Introduction to Dynamic Fermentation
‘Dynamic Fermentation’ is an experimental way of producing high-quality vegan yogurt, using a length of narrow tube as the fermentation chamber.
Image 1‘ shows a small practical Dynamic Fermenter (with added houseplants); in this set-up the tube is held rigidly in place inside a medium size drinks dispenser. Once all stages of construction and priming are completed, fermentation begins without delay after the first batch of milk has been added to the tube.
Later sections of the website replace the word ‘tube’ with ‘gallery’; strictly speaking this refers to that part of the tube where fermentation takes place, ie the whole of the tube up to the liquid surface, just below the top of the tube.
Dynamic Fermentation is designed to produce yogurt from non-dairy milk without:
- stirring, heating, or electricity
- starter cultures
- a complicated routine
So how is any of this possible? The following section gives a brief overview of each point in turn
(a fuller account is available in FAQs under the same headings).
How can you culture yogurt without heating, stirring or electricity?
Yogurt-forming bacteria still ferment milk even without being warmed, just not so quickly. In order to make yogurt the traditional way, the starter culture must be stirred into the milk to make sure it is thoroughly mixed in. Unfortunately, this causes further problems, mainly arising from the fact that stirring also adds more air/oxygen and air-borne bacteria; Dynamic Fermentation achieves the same effect as stirring without the negative outcomes . With no need for either heating or stirring there is no need for electricity.
How is it possible to make yogurt without starter culture?
In Dynamic Fermentation, a resident bacterial culture of yogurt-forming bacteria is already present in the gallery (and air is excluded); when milk is poured into the gallery the bacteria are stimulated to multiply rapidly, colonising the milk. In this way, fermentation starts straight away without any need for a stater.
Is it safe to consume yogurt produced by Dynamic Fermentation?
A 12 month trial in which the author consumed yogurt produced by Dynamic Fermentation on a daily basis concluded in July 2018; the result was positive with no evidence of risk to personal health and well-being. However, anyone suffering from soya-intolerance or a precarious state of health should follow medical advice.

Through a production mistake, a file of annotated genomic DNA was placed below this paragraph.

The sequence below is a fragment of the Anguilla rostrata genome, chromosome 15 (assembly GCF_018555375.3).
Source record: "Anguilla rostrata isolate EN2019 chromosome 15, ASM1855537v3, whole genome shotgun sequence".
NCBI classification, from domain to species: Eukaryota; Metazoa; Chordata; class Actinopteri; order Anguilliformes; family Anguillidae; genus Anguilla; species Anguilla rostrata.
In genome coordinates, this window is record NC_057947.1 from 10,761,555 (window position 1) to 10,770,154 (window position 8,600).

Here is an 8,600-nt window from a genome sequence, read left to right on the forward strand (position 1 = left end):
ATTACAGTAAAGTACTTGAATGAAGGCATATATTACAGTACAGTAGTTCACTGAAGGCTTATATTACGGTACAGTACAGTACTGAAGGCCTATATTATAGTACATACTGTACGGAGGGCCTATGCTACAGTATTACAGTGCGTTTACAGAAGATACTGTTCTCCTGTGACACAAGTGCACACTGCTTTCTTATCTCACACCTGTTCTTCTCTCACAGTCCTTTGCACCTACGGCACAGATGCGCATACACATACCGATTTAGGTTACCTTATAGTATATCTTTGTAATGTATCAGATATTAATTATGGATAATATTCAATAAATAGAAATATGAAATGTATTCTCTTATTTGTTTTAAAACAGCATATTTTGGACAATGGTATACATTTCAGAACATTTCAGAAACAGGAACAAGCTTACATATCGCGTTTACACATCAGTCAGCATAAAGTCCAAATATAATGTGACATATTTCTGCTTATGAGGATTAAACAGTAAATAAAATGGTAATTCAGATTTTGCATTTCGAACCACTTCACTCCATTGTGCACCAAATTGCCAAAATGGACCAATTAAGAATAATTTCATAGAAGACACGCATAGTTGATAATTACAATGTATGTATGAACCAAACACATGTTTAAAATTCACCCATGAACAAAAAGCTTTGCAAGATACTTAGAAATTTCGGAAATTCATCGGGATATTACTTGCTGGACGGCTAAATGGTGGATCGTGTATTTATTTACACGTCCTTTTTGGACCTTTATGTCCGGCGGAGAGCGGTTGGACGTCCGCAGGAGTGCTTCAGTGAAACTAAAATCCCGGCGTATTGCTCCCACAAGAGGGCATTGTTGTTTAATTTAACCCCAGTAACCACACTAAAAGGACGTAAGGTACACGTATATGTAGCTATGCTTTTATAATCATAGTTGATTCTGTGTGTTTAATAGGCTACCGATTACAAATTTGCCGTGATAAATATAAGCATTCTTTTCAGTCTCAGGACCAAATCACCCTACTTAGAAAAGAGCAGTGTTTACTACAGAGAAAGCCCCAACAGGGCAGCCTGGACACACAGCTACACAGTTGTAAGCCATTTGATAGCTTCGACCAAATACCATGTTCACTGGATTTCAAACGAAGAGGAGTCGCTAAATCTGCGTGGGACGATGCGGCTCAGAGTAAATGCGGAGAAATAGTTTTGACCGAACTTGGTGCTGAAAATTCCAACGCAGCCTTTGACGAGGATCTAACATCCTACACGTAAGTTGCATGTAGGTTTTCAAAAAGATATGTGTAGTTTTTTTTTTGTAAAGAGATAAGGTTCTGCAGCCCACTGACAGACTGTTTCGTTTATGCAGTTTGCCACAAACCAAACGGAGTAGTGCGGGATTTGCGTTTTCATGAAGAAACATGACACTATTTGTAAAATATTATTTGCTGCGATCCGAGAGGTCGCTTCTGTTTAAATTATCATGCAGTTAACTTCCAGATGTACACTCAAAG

Why is there no sterilisation of equipment in Dynamic Fementation
The formation of conditions in the gallery too acid for other bacteria to survive, restrictions on the kind of milk and the exclusion of air eliminates problems that arise with traditional fermentation. In such a situation, sterilisation of equipment is not only unnecessary, it would undermine the existing precautions.
How reliable is the process of Dynamic Fermentation?
Experience gained using the ‘In Vitro’ model (see below) over a year and more has clearly demonstrated the unfailing high quality and never-failing output closely associated with Dynamic Fermentation.
SUMMARY: Commercial production of yogurt is based on the principle of creating maximum profit, which in turn depends on homogeneity and maximum output or yield. By re-selecting priorities to promote quality, reliability and simplicity in place of profit, Dynamic Fermentation –
- produces premium quality, live yogurt with a significantly improved taste
- employs simple equipment and routines to ‘design out’ problems connected with contamination
- includes design features that promote the natural growth pattern of the bacteria
to which may be added that the resident culture on which Dynamic Fermentation depends appears very stable. This is one fermentation that – providing some simple rules regarding hygiene and diet are met – won’t throw a sulk or suddenly stop for no evident reason!
Experimental Dynamic Fermenters from the archive:
Image 2 – The Birdcage
Image 3 – In Vitro
Image 4 – The Night Garden (Plants/lighting are for decorative effect only)
However, the design in each of the three examples is the same – as the diagram shows this is simplicity itself:
Diagram 1 – Parts of the ‘In Vitro’ Dynamic Fermenter
Harvesting yogurt from the gallery and re-filling happen at the same time, one as a consequence of the other. Milk is added to the gallery using a kitchen funnel (which replaces the wine bottle stopper). However, the milk stays in the funnel until the spigot is opened; the effect of this is to release the fermented gallery contents into a tub placed beneath the spigot as the new batch rushes in to take its place.
Key to the design are the following:
- No changes in the diameter of the pathway taken by milk through the equipment
- A firm support and anchor to prevent movement at either end of the gallery
- entry and exit levels for the milk at different levels such that each addition flushes the previous batch of milk from the gallery.
- A leak-free join at both ends of the tube (ie between the funnel and the tube at the top and the tube and spigot at the lower end).